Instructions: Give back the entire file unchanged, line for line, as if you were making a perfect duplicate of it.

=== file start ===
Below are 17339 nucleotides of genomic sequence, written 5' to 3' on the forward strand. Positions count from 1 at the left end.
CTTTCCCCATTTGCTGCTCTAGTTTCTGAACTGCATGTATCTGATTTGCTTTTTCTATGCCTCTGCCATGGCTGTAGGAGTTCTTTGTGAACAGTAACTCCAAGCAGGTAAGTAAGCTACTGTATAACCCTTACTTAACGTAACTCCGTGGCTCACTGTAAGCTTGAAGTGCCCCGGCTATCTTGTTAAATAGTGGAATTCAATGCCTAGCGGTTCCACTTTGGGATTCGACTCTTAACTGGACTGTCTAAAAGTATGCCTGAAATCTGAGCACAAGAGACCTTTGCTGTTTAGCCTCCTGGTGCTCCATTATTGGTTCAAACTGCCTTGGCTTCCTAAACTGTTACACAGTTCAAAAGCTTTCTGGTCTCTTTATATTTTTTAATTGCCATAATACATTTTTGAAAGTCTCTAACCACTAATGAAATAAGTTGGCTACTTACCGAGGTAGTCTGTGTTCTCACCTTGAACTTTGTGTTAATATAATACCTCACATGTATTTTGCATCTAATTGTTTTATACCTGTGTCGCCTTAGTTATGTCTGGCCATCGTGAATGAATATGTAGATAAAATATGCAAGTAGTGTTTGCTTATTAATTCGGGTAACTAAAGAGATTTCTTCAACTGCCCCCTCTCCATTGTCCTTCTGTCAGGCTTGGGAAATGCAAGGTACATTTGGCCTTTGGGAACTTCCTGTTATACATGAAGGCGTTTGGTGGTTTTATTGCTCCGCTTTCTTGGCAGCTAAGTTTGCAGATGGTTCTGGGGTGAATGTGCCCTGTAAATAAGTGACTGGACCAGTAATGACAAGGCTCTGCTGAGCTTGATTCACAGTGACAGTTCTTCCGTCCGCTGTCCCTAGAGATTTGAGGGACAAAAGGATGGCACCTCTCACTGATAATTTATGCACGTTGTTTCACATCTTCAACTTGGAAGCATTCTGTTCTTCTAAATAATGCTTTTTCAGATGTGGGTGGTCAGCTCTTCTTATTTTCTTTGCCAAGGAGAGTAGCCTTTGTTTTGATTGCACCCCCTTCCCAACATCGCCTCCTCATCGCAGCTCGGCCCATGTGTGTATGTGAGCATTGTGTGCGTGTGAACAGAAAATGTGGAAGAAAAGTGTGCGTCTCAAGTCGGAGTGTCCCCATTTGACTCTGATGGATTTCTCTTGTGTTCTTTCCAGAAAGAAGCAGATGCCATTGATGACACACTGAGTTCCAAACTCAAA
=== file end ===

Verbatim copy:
Below are 17339 nucleotides of genomic sequence, written 5' to 3' on the forward strand. Positions count from 1 at the left end.
CTTTCCCCATTTGCTGCTCTAGTTTCTGAACTGCATGTATCTGATTTGCTTTTTCTATGCCTCTGCCATGGCTGTAGGAGTTCTTTGTGAACAGTAACTCCAAGCAGGTAAGTAAGCTACTGTATAACCCTTACTTAACGTAACTCCGTGGCTCACTGTAAGCTTGAAGTGCCCCGGCTATCTTGTTAAATAGTGGAATTCAATGCCTAGCGGTTCCACTTTGGGATTCGACTCTTAACTGGACTGTCTAAAAGTATGCCTGAAATCTGAGCACAAGAGACCTTTGCTGTTTAGCCTCCTGGTGCTCCATTATTGGTTCAAACTGCCTTGGCTTCCTAAACTGTTACACAGTTCAAAAGCTTTCTGGTCTCTTTATATTTTTTAATTGCCATAATACATTTTTGAAAGTCTCTAACCACTAATGAAATAAGTTGGCTACTTACCGAGGTAGTCTGTGTTCTCACCTTGAACTTTGTGTTAATATAATACCTCACATGTATTTTGCATCTAATTGTTTTATACCTGTGTCGCCTTAGTTATGTCTGGCCATCGTGAATGAATATGTAGATAAAATATGCAAGTAGTGTTTGCTTATTAATTCGGGTAACTAAAGAGATTTCTTCAACTGCCCCCTCTCCATTGTCCTTCTGTCAGGCTTGGGAAATGCAAGGTACATTTGGCCTTTGGGAACTTCCTGTTATACATGAAGGCGTTTGGTGGTTTTATTGCTCCGCTTTCTTGGCAGCTAAGTTTGCAGATGGTTCTGGGGTGAATGTGCCCTGTAAATAAGTGACTGGACCAGTAATGACAAGGCTCTGCTGAGCTTGATTCACAGTGACAGTTCTTCCGTCCGCTGTCCCTAGAGATTTGAGGGACAAAAGGATGGCACCTCTCACTGATAATTTATGCACGTTGTTTCACATCTTCAACTTGGAAGCATTCTGTTCTTCTAAATAATGCTTTTTCAGATGTGGGTGGTCAGCTCTTCTTATTTTCTTTGCCAAGGAGAGTAGCCTTTGTTTTGATTGCACCCCCTTCCCAACATCGCCTCCTCATCGCAGCTCGGCCCATGTGTGTATGTGAGCATTGTGTGCGTGTGAACAGAAAATGTGGAAGAAAAGTGTGCGTCTCAAGTCGGAGTGTCCCCATTTGACTCTGATGGATTTCTCTTGTGTTCTTTCCAGAAAGAAGCAGATGCCATTGATGACACACTGAGTTCCAAACTCAAA